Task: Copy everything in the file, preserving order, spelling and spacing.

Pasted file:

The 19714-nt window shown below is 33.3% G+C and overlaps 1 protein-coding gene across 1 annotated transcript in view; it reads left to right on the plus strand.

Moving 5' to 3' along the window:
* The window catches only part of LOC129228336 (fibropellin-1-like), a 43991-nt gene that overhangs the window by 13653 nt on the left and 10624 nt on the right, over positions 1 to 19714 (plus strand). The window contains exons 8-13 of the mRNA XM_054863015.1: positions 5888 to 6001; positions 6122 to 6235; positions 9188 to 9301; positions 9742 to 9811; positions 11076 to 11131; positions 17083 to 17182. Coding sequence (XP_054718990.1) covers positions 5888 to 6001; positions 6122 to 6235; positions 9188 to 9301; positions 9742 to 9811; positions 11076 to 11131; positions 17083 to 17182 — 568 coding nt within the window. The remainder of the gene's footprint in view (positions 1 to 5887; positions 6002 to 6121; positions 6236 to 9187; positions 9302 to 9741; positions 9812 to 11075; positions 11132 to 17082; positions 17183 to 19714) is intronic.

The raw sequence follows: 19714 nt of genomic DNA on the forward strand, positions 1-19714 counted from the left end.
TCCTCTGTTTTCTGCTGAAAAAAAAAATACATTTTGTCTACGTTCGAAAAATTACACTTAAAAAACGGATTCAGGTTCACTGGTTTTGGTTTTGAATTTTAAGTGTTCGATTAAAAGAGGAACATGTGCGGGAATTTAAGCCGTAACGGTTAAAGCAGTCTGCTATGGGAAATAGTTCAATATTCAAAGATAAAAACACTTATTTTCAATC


The 19714-nt window shown below is 33.3% G+C and overlaps 1 protein-coding gene across 1 annotated transcript in view; it reads left to right on the plus strand.

Moving 5' to 3' along the window:
* The window catches only part of LOC129228336 (fibropellin-1-like), a 43991-nt gene that overhangs the window by 13653 nt on the left and 10624 nt on the right, over positions 1 to 19714 (plus strand). The window contains exons 8-13 of the mRNA XM_054863015.1: positions 5888 to 6001; positions 6122 to 6235; positions 9188 to 9301; positions 9742 to 9811; positions 11076 to 11131; positions 17083 to 17182. Coding sequence (XP_054718990.1) covers positions 5888 to 6001; positions 6122 to 6235; positions 9188 to 9301; positions 9742 to 9811; positions 11076 to 11131; positions 17083 to 17182 — 568 coding nt within the window. The remainder of the gene's footprint in view (positions 1 to 5887; positions 6002 to 6121; positions 6236 to 9187; positions 9302 to 9741; positions 9812 to 11075; positions 11132 to 17082; positions 17183 to 19714) is intronic.

The raw sequence follows: 19714 nt of genomic DNA on the forward strand, positions 1-19714 counted from the left end.
TCCTCTGTTTTCTGCTGAAAAAAAAAATACATTTTGTCTACGTTCGAAAAATTACACTTAAAAAACGGATTCAGGTTCACTGGTTTTGGTTTTGAATTTTAAGTGTTCGATTAAAAGAGGAACATGTGCGGGAATTTAAGCCGTAACGGTTAAAGCAGTCTGCTATGGGAAATAGTTCAATATTCAAAGATAAAAACACTTATTTTCAATC